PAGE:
(original article on www.ynetnews.com)
PM argues the need to develop additional gas fields, revealing that Israel’s power plants were hit with rockets in the past, and a lone gas rig could face a similar threat.
Prime Minister Benjamin Netanyahu testified on Tuesday in front of the Knesset’s Finance Committee, defending the government’s natural gas plan.
Specifically, the prime minister was called to defend Clause 52, that enables the government to bypass the anti-trust regular’s authority in approving the gas plan.
Netanyahu claimed in his testimony that the proposed plan was vital for the existence of the State of Israel, as it would ensure the country’s energy security.
He disclosed that Israel’s power plants were hit in the past by rockets launched by terror organizations, arguing that the development of additional gas fields is necessary to lower the threat on Israel’s energy resources.
“Without supplies, we would not be able to operate electricity systems, and when electricity systems go down, they bring down the entire country. We’ve witnessed it during storms. People wouldn’t be able to heat up their homes,” he said.
“No one thought for a moment to put all of the country’s power plants in one place,” Netanyahu continued. “Imagine we join all the plants to one. Take, for example, the Hadera power plant. That place, like others, was hit by rockets. It is dangerous and irresponsible. The rockets are just going to become more advanced,” he said.
During Operation Protective Edge in 2014 and Operation Pillar of Defense in 2014, terror organizations in the Gaza Strip tried to fire rockets at facilities of the Eilat Ashkelon Pipeline Company in southern Israel and at the Ashkelon power plant, and were able to hit the power plant several times.
The rocket fire at the Ashkelon power plant caused damage, but did not paralyze or significantly disrupt the plant’s operations.
“The most vulnerable thing is the gas rigs, it’s more vulnerable than a gas pipe because they can be hit by rockets. The plan is a way to create reserves and have several fields rather than have just one field that would be under threat and very dangerous,” the prime minister explained.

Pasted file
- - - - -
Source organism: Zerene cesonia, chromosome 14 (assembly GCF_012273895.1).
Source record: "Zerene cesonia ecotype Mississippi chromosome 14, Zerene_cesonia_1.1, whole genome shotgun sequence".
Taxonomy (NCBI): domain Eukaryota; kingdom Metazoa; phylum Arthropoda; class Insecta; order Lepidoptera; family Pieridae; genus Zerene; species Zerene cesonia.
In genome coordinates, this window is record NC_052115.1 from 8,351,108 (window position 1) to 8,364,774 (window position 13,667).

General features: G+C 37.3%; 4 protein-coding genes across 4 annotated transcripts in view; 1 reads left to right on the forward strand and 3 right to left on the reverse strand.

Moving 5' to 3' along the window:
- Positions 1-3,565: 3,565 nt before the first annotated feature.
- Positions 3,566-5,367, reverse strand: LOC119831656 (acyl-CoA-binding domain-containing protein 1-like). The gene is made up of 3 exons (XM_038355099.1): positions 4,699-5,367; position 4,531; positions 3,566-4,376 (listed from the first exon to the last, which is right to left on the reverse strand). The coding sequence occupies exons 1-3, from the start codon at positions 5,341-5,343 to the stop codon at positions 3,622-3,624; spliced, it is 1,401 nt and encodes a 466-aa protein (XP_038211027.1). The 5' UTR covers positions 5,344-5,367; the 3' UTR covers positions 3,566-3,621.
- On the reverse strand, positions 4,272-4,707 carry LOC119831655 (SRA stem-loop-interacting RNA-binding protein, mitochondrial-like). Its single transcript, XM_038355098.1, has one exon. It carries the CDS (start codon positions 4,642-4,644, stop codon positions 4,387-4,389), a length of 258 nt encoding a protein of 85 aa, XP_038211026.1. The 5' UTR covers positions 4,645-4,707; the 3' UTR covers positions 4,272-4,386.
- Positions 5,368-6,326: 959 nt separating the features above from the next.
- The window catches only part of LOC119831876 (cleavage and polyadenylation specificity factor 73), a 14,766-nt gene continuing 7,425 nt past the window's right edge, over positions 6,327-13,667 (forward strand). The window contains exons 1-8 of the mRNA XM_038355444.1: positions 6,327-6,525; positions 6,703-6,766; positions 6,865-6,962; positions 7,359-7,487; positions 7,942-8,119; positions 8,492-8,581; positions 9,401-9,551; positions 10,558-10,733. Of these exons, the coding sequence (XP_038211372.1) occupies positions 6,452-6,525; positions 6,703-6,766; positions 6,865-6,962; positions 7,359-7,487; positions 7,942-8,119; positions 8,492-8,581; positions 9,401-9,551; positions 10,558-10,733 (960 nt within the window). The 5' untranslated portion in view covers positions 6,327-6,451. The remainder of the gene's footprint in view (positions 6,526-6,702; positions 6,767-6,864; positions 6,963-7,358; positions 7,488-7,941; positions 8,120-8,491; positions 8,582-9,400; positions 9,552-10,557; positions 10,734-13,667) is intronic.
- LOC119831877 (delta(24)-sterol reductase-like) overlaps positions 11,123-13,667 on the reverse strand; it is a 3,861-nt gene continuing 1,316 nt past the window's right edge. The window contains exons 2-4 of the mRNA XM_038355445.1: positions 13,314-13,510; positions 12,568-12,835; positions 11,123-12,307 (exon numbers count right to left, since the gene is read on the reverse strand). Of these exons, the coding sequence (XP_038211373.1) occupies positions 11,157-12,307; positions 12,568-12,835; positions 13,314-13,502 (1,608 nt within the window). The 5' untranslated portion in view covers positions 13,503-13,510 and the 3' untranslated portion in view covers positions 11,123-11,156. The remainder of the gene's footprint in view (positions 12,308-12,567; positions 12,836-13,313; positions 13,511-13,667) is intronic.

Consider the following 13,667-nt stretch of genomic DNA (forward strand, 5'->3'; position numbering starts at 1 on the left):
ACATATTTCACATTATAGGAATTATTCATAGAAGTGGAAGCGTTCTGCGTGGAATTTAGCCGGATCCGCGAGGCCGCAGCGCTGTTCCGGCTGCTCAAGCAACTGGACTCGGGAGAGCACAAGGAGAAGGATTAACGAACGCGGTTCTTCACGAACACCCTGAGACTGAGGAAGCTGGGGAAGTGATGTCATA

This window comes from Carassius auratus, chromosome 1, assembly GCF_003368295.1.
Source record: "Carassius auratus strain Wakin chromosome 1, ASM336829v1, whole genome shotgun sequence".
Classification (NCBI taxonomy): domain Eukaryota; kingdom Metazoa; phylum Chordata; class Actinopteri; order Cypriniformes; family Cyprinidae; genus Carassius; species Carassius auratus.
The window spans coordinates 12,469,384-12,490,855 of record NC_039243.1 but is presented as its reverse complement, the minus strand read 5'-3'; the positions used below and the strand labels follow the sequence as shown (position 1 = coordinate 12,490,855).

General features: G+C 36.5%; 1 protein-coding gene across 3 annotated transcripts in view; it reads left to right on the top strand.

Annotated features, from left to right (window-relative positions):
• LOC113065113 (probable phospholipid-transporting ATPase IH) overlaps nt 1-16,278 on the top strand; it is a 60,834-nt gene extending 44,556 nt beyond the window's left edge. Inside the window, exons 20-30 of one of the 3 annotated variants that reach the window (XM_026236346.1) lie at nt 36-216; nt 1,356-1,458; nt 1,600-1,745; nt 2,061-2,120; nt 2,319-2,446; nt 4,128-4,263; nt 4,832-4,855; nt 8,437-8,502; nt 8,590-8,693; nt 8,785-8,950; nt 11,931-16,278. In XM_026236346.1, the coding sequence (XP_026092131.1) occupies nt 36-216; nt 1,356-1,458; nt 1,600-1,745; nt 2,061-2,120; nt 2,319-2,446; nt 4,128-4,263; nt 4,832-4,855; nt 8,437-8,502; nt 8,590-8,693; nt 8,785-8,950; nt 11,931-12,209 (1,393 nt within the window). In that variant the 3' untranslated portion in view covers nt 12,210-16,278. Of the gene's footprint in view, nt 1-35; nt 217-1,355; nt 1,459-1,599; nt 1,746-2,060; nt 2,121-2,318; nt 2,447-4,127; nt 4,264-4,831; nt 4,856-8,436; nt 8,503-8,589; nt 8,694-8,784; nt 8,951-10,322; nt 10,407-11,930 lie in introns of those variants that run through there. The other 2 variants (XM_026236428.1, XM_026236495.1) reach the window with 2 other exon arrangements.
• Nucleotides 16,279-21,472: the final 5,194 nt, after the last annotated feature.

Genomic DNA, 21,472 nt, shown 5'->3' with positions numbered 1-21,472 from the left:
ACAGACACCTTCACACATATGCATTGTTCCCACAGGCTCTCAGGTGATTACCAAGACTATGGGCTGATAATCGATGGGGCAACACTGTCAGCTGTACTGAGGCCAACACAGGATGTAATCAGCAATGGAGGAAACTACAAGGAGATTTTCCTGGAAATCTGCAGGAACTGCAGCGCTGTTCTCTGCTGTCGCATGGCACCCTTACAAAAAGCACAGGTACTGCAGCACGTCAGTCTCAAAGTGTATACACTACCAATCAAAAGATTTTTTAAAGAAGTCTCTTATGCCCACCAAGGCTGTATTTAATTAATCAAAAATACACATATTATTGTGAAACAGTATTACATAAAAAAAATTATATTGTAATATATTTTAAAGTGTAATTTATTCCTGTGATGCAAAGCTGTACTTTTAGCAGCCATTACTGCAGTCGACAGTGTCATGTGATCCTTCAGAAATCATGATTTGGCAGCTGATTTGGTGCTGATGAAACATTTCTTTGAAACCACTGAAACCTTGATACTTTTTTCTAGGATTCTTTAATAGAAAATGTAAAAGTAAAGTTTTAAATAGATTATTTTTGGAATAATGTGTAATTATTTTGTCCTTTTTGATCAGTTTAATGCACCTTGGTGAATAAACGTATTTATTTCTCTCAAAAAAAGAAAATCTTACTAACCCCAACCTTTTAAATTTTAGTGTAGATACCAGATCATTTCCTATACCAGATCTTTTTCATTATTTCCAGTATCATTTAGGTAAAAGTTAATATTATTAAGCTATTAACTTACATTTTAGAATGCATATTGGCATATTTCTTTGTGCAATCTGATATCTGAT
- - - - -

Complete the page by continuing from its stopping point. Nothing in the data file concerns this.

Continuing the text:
He also asserted that “the natural gas provides Israel with a much stronger and sturdy base against international pressures,” adding that there are already talks with Ankara about importing Israeli gas to Turkey.
Responding to claims from members of the committee that the plan would hurt competition in the natural gas market, Netanyahu said that “if we do not approve the plan, we’ll remain without competition, without gas fields, without energy security and without the ability to export. I’ve seen supervision over prices, and that does not appeal to investors.”
He warned of Israel becoming “a state of over-regulation,” asserting that “the incessant interference gives the Israeli economy a bad name, and I’m not just talking about the energy sector.”
Netanyahu took on the authorities of the Economy Ministry after Shas chairman Aryeh Deri, who refused to sign off on the clause bypassing the anti-trust regulator, had to resign from his role at the head of the ministry.
While Netanyahu was testifying, protesters against the gas plan gathered outside the Knesset, where the committee was holding its discussion, and outside the Prime Minister’s Residence in Jerusalem, demanding the Knesset not to approve the plan.
Under the proposed gas plan, Israel’s Delek and Texas-based Noble Energy, which own a number of recently discovered gas fields that supply factories and Israel’s electric company, will continue to own Israel’s largest natural gas field, Leviathan.
Leviathan, with estimated reserves of 22 trillion cubic feet (tcf), will take about 3-1/2 years to develop and is expected to supply billions of dollars of gas to Egypt and Jordan in addition to supplying Israel.
However, Delek – through its units Delek Drilling and Avner Oil Exploration – will have six years to sell its entire 31.3 percent stake in a second large field, Tamar, and Noble will have to trim its stake in Tamar to 25 percent from 36 percent.
The companies will also be forced to sell two smaller fields, Tanin and Karish, within 14 months.
Tamar, with reserves of about 10 tcf, began production in 2013 to supply the domestic market and is due to be expanded for export. Tanin and Karish hold a combined 3 tcf.
The government will set a price ceiling and the deal will remain unchanged for 10 years.